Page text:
Many of us have been there.
You wake up in the morning and find a spider in your sheets, and you wonder, “Did I sleep with that all night?”
Or you look up during a shower and find an eight-legged creature watching you.
Prepare yourselves, Washingtonians. It’s spider season again.
And with the recent hot weather, there could be more spiders than usual, KIRO 7 reports. However, most local spiders don’t pose much threat to humans.
“It’s a difficult thing to tell people who are freaking out about spiders,” entomologist Arolo Pelegrin said.
“They are afraid of us. Spiders are not well defended the way ants and beetles are. They tend to stay secretive.”
Spiders typically come out this time of year because it’s mating season, KING 5 reports. Soon, they’ll die, go back into hiding, or resume eating all the other bugs that live in your house.
But according to the state Department of Health, three Washington spiders are cause for concern: the black widow, the yellow sac and the hobo spider.
The black widow spider is common in eastern Washington, and small populations exist in western Washington. Adult female spiders have dangerous venom, but typically try to escape rather than bite. They are usually shiny black with a red hourglass marking under their bellies.
While most people develop only mild symptoms, black widow bites can be a significant health risk for the very young or the elderly.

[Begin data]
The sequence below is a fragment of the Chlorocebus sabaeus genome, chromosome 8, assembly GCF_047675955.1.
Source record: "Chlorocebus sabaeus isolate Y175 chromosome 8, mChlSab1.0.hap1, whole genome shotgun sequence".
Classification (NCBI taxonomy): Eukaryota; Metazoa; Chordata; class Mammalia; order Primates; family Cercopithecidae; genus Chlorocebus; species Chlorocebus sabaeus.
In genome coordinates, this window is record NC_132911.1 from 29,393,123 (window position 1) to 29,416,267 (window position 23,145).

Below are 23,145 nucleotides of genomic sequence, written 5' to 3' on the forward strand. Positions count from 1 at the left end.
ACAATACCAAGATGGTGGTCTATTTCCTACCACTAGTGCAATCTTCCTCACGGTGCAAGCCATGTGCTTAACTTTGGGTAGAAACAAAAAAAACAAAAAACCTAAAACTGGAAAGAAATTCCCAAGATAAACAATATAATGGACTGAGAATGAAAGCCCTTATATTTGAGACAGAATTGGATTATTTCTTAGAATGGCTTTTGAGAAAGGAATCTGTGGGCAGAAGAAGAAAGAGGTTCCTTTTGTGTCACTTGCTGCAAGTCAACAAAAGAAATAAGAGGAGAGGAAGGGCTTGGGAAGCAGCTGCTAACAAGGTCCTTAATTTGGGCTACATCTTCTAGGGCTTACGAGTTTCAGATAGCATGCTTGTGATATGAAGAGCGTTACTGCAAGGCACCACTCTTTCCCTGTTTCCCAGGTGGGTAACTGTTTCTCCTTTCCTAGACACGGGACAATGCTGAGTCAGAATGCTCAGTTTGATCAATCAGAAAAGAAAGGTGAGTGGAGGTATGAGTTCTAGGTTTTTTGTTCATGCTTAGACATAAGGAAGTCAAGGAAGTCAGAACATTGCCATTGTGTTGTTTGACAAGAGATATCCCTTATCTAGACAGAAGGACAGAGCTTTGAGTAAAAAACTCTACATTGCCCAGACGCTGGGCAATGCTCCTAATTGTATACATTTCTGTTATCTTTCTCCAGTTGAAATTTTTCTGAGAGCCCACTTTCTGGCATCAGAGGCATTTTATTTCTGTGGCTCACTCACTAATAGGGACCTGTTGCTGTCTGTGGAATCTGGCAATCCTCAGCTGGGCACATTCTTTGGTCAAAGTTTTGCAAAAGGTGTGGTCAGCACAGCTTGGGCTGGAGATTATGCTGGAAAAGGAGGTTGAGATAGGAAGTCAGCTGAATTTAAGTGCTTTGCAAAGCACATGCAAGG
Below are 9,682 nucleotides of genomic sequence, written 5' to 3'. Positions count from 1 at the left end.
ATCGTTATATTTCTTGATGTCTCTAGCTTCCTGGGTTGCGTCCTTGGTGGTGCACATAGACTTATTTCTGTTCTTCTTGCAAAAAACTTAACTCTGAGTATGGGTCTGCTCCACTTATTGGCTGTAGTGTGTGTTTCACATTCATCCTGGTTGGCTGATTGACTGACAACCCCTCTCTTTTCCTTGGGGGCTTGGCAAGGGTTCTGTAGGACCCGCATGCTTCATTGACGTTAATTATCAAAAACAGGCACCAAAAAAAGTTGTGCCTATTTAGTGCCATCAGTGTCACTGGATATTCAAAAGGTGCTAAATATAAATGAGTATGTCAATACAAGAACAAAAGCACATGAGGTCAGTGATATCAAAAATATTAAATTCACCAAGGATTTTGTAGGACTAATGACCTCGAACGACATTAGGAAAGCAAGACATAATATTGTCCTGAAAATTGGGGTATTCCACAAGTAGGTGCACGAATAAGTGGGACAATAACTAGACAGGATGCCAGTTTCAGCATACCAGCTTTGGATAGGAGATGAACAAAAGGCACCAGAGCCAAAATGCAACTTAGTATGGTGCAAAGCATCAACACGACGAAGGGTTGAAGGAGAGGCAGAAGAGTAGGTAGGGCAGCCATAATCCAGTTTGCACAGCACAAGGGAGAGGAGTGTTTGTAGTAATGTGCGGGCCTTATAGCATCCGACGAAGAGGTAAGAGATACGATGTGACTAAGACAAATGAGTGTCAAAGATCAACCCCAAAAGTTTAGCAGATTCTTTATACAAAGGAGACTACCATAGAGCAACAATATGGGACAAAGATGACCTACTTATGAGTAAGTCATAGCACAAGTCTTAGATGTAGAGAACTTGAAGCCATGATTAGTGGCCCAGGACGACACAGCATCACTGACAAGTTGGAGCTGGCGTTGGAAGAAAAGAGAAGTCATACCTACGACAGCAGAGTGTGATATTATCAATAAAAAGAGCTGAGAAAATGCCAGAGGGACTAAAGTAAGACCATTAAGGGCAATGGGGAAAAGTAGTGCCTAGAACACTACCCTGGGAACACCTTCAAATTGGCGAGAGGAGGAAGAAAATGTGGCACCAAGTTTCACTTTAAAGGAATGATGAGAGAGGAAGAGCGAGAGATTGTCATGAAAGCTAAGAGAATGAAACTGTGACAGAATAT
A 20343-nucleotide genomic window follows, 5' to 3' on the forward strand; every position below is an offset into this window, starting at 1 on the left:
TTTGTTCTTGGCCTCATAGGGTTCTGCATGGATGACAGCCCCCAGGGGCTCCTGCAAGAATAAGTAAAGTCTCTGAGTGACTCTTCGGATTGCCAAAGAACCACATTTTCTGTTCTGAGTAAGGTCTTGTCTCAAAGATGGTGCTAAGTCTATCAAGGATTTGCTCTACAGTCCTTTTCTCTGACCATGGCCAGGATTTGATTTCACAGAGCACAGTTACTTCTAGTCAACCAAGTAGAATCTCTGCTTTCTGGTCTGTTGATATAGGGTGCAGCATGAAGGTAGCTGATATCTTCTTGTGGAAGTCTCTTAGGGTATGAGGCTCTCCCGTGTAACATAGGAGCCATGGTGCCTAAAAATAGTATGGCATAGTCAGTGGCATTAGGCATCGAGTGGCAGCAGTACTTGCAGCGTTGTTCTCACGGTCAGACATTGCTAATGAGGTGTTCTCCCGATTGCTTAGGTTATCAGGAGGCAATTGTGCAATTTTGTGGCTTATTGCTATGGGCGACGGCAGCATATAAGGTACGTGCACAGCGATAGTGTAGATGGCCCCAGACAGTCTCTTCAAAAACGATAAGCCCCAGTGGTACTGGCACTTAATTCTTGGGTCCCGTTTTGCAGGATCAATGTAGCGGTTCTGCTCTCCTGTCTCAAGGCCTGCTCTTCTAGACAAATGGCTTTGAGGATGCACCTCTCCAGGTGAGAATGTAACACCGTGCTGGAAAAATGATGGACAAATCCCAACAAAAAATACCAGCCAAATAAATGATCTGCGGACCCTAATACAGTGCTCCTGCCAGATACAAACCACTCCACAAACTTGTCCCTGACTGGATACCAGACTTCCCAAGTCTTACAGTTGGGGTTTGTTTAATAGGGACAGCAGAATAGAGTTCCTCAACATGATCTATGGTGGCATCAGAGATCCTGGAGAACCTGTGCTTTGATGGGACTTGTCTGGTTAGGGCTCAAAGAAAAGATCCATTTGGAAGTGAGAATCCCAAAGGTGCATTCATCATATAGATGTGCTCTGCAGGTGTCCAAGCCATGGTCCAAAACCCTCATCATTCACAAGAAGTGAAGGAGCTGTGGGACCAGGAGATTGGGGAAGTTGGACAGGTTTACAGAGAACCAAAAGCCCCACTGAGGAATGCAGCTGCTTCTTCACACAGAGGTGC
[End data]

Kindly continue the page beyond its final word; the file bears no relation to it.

Yellow sac spiders are typically found in eastern Washington and in the Seattle area. They’re usually yellow, but not always. They’re garden dwellers but can come inside during the fall.
Bites are rare, but can occur when a yellow sac spider is trapped against the skin. Bites are often painful, similar to a bee sting. They typically begin healing within a few days.
Hobo spiders, which are found throughout Washington, are shy and reluctant biters. They are dark brown with yellow markings on their abdomens. They tend to live in dark spaces and build funnel webs. They may bite if trapped against the skin.
The state Department of Health recommends the following treatments for spider bites:
- Wash with soap and water.
- Rest and remain calm.
- Ice the bite area with a cold pack or crushed ice wrapped with a towel. This will reduce swelling and provide pain relief.
- Compress the bite area with a stretchable bandage to reduce swelling. Loosen the bandage if it feels too tight or causes throbbing.
- Elevate the bite area of possible.
- Do not attempt to remove venom.
- Seek medical attention immediately if symptoms get worse, don’t go away, or if you suspect the bite is from a black widow.